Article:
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When will nutrigenomics hit the supermarkets?

Some nutrigenomics-type products and tests are currently available, but in a piecemeal fashion.

Lynn Ferguson and Jim Kaput lead two of the world's biggest nutrigenomics research projects. Here they explain why it will take time for the whole concept of nutrigenomics products to reach the public.

Transcript

Waihi College: When will Nutrigenomics become available to the public?

Lynn Ferguson (Nutrigenomics New Zealand): There are already some products on the NZ market. A2 milk would be an example, really, [which is] depending on variants in genes which are causing specific conditions. So it’s starting to become available to the public at the moment. Widely available to the public - I think we are probably 10 to 15 years away yet, but it’s coming and it’s probably coming faster than many of us realise.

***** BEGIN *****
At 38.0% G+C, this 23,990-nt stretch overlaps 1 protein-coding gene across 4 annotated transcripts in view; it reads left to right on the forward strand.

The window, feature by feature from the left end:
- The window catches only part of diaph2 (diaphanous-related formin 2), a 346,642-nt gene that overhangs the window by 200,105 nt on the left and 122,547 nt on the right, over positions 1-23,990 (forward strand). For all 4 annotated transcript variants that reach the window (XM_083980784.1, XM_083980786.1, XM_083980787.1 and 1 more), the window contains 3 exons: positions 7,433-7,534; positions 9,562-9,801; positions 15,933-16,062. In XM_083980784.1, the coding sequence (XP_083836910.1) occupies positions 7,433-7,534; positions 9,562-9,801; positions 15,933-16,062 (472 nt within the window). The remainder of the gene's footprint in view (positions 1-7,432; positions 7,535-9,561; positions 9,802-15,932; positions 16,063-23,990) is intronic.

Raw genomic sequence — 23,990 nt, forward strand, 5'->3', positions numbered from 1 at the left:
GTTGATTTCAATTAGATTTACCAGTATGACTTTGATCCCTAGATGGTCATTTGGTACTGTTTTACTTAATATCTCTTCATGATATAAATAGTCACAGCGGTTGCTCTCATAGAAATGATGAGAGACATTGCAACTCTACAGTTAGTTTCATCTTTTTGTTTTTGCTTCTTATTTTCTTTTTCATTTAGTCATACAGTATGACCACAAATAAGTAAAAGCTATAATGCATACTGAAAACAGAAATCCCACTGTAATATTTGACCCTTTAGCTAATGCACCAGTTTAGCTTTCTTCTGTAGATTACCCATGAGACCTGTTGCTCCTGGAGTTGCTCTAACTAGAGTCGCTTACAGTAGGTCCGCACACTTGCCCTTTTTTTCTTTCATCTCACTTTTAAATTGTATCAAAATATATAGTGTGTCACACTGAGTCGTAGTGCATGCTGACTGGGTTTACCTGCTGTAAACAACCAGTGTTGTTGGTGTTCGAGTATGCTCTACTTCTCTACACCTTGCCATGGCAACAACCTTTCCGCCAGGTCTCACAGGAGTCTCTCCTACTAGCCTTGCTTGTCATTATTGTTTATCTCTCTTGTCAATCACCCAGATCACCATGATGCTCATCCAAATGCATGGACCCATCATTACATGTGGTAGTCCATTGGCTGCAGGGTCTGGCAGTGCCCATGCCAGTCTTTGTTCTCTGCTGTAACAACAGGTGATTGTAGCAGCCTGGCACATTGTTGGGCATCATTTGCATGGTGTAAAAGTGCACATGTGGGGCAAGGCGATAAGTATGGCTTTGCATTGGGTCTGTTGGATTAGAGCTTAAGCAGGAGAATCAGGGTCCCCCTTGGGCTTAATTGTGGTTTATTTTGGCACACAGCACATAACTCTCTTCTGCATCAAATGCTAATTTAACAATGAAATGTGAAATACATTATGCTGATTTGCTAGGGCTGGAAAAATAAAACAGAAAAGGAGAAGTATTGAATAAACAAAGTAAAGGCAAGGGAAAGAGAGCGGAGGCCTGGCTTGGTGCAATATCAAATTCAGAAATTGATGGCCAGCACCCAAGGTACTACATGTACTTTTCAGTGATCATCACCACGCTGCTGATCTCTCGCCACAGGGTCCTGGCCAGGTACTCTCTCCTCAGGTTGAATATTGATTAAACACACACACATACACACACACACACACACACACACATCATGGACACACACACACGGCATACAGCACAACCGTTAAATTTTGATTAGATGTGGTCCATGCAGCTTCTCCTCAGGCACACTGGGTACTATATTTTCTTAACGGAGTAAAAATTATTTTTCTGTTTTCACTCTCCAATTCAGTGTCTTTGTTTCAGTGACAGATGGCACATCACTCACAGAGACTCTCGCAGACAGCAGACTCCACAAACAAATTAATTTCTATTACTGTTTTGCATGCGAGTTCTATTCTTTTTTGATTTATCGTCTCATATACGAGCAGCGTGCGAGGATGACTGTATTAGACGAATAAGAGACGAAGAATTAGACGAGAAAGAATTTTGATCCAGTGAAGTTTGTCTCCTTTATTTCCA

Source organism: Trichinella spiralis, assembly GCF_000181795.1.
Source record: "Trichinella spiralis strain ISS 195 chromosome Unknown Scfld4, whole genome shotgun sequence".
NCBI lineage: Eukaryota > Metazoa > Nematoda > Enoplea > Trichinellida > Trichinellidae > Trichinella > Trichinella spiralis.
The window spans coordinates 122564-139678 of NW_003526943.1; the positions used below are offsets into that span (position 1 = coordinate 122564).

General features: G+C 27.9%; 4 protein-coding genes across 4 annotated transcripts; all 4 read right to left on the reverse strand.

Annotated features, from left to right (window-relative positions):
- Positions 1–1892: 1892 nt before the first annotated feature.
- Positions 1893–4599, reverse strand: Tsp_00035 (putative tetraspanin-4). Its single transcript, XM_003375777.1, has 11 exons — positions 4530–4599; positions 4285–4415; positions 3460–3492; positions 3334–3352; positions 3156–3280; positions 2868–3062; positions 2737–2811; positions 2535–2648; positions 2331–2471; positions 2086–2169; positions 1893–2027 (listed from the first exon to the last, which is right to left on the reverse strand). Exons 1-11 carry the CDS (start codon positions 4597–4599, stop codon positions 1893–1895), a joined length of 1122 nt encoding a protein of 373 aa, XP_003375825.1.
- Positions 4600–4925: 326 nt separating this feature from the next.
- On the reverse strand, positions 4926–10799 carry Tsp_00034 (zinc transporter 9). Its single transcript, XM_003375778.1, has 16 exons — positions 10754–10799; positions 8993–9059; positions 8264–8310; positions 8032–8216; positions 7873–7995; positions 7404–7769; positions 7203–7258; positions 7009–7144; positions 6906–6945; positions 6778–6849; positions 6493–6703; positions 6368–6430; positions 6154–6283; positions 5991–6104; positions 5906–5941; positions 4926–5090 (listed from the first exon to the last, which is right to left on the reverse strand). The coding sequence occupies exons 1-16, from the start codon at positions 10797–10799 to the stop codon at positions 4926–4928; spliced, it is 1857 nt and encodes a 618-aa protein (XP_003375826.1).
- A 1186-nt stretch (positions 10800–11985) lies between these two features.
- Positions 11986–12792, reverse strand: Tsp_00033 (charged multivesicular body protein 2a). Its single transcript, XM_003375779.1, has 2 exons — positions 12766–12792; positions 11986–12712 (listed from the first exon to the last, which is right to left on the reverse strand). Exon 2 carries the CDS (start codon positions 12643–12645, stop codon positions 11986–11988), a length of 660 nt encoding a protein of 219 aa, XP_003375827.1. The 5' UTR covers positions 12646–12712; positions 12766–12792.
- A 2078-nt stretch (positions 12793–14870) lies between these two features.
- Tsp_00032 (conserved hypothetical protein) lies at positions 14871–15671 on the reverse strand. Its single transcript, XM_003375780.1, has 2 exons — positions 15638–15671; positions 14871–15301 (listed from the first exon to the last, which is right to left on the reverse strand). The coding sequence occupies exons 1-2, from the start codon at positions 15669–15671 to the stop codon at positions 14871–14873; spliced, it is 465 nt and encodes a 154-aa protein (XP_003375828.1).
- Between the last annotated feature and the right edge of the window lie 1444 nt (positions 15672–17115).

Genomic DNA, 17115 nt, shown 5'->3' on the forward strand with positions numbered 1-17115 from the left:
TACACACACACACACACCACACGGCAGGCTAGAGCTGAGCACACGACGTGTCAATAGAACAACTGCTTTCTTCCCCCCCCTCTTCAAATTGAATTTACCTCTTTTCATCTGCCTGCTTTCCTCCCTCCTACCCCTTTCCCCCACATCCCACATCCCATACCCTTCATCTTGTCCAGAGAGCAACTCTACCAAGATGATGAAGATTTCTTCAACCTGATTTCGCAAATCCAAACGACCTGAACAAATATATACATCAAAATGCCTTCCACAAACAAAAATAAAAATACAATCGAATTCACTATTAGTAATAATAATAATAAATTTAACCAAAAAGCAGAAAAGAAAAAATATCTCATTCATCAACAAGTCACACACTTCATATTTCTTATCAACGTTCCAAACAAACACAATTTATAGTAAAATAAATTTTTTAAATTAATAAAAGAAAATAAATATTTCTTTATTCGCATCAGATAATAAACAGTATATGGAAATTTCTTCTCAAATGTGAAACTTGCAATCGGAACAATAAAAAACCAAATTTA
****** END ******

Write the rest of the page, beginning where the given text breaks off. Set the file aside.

Jim Kaput (The NCMHD Centre of Excellence for Nutritional Genomics): When you were born, they did a test on your blood to ask the question whether you have an enzyme that could metabolise [or process] phenylalanine [a component of some proteins]. And every baby born in western society has that test. If you are missing that enzyme you are not supposed to eat phenylalanine, which means you have to have reduced protein. You have to knock out the artificial sweeteners, etc. So, really, we have already been doing it for a while - we just haven’t realised it.

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